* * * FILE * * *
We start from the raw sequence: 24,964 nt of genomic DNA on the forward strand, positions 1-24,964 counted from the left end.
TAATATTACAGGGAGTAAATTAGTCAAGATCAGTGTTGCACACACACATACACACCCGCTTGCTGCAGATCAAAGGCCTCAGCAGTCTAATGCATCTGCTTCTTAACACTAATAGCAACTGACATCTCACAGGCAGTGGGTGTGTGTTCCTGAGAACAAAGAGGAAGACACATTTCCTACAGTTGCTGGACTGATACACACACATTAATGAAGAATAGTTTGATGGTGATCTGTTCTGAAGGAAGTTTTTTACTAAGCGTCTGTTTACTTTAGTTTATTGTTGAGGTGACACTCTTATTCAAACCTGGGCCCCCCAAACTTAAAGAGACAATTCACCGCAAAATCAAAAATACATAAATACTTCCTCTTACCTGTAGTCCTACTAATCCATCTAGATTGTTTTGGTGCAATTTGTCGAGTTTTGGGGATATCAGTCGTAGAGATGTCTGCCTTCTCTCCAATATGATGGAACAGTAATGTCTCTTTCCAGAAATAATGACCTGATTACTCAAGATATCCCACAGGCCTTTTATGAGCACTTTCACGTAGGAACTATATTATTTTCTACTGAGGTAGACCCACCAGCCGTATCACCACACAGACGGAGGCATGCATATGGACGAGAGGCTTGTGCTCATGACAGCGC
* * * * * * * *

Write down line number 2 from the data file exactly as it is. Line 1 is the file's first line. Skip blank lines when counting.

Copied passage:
TAATATTACAGGGAGTAAATTAGTCAAGATCAGTGTTGCACACACACATACACACCCGCTTGCTGCAGATCAAAGGCCTCAGCAGTCTAATGCATCTGCTTCTTAACACTAATAGCAACTGACATCTCACAGGCAGTGGGTGTGTGTTCCTGAGAACAAAGAGGAAGACACATTTCCTACAGTTGCTGGACTGATACACACACATTAATGAAGAATAGTTTGATGGTGATCTGTTCTGAAGGAAGTTTTTTACTAAGCGTCTGTTTACTTTAGTTTATTGTTGAGGTGACACTCTTATTCAAACCTGGGCCCCCCAAACTTAAAGAGACAATTCACCGCAAAATCAAAAATACATAAATACTTCCTCTTACCTGTAGTCCTACTAATCCATCTAGATTGTTTTGGTGCAATTTGTCGAGTTTTGGGGATATCAGTCGTAGAGATGTCTGCCTTCTCTCCAATATGATGGAACAGTAATGTCTCTTTCCAGAAATAATGACCTGATTACTCAAGATATCCCACAGGCCTTTTATGAGCACTTTCACGTAGGAACTATATTATTTTCTACTGAGGTAGACCCACCAGCCGTATCACCACACAGACGGAGGCATGCATATGGACGAGAGGCTTGTGCTCATGACAGCGC